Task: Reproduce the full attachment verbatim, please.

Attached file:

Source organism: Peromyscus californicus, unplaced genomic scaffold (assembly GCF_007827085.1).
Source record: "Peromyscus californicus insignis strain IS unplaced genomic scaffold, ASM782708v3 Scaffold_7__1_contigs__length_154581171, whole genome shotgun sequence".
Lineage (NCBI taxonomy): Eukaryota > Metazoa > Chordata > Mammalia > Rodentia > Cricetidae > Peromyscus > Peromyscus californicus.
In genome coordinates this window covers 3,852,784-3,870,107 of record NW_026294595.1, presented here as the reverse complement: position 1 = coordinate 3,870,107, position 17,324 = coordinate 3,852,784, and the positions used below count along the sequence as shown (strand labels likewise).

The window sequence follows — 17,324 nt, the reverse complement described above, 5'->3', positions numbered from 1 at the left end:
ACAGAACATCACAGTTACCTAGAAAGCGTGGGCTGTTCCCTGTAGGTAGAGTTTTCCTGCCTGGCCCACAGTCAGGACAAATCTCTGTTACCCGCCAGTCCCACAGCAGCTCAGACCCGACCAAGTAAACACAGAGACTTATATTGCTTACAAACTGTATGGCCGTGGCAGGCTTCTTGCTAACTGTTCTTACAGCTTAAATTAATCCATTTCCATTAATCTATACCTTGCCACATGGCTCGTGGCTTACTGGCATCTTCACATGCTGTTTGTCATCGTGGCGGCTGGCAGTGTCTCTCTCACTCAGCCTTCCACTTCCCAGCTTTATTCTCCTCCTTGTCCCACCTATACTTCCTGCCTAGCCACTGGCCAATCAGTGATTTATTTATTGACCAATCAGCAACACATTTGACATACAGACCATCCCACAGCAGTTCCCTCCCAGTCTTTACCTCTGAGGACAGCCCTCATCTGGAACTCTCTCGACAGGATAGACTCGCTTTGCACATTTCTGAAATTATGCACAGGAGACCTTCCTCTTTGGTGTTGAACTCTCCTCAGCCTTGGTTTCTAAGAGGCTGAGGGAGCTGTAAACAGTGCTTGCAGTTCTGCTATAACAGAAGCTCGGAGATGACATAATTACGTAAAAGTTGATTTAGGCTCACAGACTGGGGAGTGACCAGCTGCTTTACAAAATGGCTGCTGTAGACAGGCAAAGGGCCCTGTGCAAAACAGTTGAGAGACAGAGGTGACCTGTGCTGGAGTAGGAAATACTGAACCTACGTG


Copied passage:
Source organism: Peromyscus californicus, unplaced genomic scaffold (assembly GCF_007827085.1).
Source record: "Peromyscus californicus insignis strain IS unplaced genomic scaffold, ASM782708v3 Scaffold_7__1_contigs__length_154581171, whole genome shotgun sequence".
Lineage (NCBI taxonomy): Eukaryota > Metazoa > Chordata > Mammalia > Rodentia > Cricetidae > Peromyscus > Peromyscus californicus.
In genome coordinates this window covers 3,852,784-3,870,107 of record NW_026294595.1, presented here as the reverse complement: position 1 = coordinate 3,870,107, position 17,324 = coordinate 3,852,784, and the positions used below count along the sequence as shown (strand labels likewise).

The window sequence follows — 17,324 nt, the reverse complement described above, 5'->3', positions numbered from 1 at the left end:
ACAGAACATCACAGTTACCTAGAAAGCGTGGGCTGTTCCCTGTAGGTAGAGTTTTCCTGCCTGGCCCACAGTCAGGACAAATCTCTGTTACCCGCCAGTCCCACAGCAGCTCAGACCCGACCAAGTAAACACAGAGACTTATATTGCTTACAAACTGTATGGCCGTGGCAGGCTTCTTGCTAACTGTTCTTACAGCTTAAATTAATCCATTTCCATTAATCTATACCTTGCCACATGGCTCGTGGCTTACTGGCATCTTCACATGCTGTTTGTCATCGTGGCGGCTGGCAGTGTCTCTCTCACTCAGCCTTCCACTTCCCAGCTTTATTCTCCTCCTTGTCCCACCTATACTTCCTGCCTAGCCACTGGCCAATCAGTGATTTATTTATTGACCAATCAGCAACACATTTGACATACAGACCATCCCACAGCAGTTCCCTCCCAGTCTTTACCTCTGAGGACAGCCCTCATCTGGAACTCTCTCGACAGGATAGACTCGCTTTGCACATTTCTGAAATTATGCACAGGAGACCTTCCTCTTTGGTGTTGAACTCTCCTCAGCCTTGGTTTCTAAGAGGCTGAGGGAGCTGTAAACAGTGCTTGCAGTTCTGCTATAACAGAAGCTCGGAGATGACATAATTACGTAAAAGTTGATTTAGGCTCACAGACTGGGGAGTGACCAGCTGCTTTACAAAATGGCTGCTGTAGACAGGCAAAGGGCCCTGTGCAAAACAGTTGAGAGACAGAGGTGACCTGTGCTGGAGTAGGAAATACTGAACCTACGTG